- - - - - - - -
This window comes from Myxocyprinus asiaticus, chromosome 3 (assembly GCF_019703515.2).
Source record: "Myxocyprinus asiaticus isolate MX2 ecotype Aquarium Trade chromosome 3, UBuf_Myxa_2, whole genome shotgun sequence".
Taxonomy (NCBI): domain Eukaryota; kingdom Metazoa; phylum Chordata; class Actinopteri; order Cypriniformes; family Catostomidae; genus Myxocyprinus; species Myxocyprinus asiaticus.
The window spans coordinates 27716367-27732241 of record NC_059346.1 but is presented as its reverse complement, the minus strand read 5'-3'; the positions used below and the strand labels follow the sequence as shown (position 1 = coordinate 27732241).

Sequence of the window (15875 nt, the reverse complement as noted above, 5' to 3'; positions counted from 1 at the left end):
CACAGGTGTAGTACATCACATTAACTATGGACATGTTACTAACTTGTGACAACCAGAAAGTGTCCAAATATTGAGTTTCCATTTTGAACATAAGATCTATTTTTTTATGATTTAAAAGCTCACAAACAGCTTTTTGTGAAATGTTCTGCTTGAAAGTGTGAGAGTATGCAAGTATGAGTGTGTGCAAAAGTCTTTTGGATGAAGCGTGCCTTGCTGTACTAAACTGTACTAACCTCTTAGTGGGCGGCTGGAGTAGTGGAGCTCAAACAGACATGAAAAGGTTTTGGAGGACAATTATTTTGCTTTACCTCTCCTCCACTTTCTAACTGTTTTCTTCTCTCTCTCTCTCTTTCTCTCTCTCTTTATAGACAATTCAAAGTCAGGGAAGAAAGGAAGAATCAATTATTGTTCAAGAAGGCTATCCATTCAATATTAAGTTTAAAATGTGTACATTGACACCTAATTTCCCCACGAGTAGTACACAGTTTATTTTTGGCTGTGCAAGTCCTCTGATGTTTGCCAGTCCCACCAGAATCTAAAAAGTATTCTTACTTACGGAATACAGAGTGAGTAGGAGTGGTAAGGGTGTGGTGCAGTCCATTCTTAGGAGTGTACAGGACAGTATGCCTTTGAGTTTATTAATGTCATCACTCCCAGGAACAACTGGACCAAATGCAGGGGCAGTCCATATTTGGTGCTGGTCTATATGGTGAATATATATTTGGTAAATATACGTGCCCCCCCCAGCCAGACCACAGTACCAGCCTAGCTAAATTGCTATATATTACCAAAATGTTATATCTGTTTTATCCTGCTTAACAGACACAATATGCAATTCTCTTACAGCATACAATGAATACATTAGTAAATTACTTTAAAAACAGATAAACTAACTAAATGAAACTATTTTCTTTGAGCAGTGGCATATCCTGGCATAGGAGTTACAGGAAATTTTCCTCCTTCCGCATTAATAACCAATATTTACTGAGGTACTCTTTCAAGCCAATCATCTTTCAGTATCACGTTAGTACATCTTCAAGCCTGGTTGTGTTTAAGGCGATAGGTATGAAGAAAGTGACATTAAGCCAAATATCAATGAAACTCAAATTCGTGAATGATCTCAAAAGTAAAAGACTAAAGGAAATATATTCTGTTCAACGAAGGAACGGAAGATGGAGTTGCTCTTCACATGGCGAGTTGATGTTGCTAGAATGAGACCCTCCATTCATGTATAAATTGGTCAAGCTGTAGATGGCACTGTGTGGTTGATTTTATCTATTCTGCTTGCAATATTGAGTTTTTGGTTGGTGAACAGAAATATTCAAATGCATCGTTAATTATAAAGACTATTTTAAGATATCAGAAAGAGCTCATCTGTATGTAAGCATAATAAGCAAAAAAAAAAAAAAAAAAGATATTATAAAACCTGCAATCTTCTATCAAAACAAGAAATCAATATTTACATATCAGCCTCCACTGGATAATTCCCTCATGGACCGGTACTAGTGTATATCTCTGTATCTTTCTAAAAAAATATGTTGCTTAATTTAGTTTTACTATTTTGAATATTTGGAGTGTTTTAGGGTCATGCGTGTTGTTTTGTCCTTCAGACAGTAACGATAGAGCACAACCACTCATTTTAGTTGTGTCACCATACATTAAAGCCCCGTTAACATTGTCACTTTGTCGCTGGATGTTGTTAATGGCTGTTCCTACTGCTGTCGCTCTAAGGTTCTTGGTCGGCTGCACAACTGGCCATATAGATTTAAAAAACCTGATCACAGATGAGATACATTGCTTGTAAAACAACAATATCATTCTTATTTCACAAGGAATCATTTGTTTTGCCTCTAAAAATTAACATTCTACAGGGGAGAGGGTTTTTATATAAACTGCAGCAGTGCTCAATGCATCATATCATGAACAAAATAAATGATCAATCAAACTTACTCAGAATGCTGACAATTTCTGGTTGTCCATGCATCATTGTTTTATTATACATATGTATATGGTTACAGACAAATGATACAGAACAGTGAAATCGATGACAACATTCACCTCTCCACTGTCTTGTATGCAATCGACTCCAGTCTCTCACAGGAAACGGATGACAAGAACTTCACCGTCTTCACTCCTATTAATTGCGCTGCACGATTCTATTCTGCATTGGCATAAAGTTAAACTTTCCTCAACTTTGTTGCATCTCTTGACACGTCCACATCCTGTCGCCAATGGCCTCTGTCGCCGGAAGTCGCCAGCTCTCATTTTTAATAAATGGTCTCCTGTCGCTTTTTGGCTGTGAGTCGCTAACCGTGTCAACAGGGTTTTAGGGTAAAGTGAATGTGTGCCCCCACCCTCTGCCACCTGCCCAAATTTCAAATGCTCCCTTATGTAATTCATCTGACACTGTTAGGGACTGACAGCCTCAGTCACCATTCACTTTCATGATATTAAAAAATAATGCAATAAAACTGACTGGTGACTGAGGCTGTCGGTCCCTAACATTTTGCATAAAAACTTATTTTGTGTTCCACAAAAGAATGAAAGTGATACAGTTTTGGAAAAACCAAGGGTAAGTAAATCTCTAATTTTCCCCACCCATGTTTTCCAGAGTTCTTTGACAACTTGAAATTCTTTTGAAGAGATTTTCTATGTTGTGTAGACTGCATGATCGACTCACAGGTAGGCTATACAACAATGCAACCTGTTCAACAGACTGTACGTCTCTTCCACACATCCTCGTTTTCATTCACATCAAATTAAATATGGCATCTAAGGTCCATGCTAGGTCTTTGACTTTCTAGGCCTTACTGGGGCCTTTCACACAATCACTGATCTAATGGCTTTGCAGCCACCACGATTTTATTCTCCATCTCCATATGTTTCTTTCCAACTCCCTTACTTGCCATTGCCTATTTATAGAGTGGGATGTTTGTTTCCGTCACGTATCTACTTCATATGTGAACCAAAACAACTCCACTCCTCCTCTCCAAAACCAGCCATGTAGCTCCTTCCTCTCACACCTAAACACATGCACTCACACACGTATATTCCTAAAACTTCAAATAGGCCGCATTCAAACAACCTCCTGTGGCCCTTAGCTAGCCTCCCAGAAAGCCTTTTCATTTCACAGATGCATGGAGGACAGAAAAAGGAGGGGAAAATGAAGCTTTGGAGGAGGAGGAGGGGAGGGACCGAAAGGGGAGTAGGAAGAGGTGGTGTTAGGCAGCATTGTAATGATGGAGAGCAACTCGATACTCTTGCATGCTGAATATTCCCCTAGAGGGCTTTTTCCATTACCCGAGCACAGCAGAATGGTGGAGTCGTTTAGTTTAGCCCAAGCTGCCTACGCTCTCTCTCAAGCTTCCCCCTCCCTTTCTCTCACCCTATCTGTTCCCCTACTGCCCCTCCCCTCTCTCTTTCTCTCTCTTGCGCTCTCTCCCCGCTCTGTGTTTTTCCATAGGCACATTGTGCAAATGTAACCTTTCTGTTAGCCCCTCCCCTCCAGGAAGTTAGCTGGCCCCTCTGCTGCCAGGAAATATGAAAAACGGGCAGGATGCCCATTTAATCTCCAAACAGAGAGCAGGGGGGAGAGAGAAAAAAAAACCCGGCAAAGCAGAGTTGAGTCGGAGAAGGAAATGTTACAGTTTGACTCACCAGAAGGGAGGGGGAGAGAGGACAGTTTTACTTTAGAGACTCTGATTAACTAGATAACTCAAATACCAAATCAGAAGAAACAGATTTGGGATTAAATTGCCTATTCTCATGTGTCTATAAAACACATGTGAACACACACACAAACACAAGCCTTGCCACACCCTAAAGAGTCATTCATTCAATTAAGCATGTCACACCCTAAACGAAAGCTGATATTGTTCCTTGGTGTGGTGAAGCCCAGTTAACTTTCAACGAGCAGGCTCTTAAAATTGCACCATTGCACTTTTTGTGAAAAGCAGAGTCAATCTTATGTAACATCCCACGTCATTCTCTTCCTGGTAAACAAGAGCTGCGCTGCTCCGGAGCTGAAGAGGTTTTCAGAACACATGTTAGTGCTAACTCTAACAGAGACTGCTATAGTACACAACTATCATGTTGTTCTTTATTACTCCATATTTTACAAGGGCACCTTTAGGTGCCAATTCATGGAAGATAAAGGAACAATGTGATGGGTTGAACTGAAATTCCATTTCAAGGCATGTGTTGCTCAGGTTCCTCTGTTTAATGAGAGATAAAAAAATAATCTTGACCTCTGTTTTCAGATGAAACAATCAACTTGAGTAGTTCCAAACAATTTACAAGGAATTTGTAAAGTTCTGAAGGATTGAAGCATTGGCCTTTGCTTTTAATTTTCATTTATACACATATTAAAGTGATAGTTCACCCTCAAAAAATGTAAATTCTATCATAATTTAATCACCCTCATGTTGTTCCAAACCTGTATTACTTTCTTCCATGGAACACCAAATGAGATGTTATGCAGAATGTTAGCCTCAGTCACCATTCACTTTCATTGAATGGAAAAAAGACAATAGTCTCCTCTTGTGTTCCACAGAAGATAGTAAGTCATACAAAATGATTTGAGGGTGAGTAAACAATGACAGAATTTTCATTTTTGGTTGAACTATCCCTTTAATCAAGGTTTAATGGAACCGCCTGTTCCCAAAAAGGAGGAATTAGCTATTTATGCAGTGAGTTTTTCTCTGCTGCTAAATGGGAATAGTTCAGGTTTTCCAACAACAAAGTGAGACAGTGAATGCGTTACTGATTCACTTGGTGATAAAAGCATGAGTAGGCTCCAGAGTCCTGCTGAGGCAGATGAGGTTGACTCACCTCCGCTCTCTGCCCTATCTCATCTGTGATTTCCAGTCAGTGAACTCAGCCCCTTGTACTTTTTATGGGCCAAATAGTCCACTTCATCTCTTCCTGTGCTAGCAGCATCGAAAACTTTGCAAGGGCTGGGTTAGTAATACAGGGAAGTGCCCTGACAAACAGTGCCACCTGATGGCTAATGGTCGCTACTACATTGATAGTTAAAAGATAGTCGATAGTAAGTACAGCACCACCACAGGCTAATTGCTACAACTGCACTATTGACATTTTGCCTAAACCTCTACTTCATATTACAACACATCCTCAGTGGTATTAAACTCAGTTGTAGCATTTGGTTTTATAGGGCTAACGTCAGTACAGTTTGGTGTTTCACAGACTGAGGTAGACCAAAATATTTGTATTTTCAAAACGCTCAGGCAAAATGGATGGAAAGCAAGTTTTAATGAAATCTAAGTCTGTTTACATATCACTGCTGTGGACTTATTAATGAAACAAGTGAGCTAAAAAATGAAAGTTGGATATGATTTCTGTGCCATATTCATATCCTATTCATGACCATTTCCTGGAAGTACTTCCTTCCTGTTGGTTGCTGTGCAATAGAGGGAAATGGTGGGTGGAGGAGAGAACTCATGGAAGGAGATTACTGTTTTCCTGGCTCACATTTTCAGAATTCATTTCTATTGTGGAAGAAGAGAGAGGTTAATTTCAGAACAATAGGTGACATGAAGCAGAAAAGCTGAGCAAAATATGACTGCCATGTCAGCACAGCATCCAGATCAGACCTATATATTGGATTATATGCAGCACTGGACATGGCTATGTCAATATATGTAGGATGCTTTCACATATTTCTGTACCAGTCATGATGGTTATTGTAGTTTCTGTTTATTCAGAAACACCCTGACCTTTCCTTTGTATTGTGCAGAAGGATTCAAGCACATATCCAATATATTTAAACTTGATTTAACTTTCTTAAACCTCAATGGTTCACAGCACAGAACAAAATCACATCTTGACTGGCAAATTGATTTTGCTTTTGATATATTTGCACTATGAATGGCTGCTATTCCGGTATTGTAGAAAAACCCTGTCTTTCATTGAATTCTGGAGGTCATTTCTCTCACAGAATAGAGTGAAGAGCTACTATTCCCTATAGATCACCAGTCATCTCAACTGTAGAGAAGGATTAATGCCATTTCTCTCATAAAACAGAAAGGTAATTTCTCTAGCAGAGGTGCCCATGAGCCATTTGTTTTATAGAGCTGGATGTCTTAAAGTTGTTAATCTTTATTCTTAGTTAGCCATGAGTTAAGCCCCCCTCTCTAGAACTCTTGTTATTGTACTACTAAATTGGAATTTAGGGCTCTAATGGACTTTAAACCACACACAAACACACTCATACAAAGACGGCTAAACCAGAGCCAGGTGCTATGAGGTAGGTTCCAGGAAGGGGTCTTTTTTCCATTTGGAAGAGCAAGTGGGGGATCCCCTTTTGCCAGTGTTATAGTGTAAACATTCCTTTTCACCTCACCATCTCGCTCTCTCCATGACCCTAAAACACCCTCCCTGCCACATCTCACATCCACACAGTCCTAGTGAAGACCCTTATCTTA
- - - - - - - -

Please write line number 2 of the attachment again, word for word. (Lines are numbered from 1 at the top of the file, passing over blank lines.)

Source record: "Myxocyprinus asiaticus isolate MX2 ecotype Aquarium Trade chromosome 3, UBuf_Myxa_2, whole genome shotgun sequence".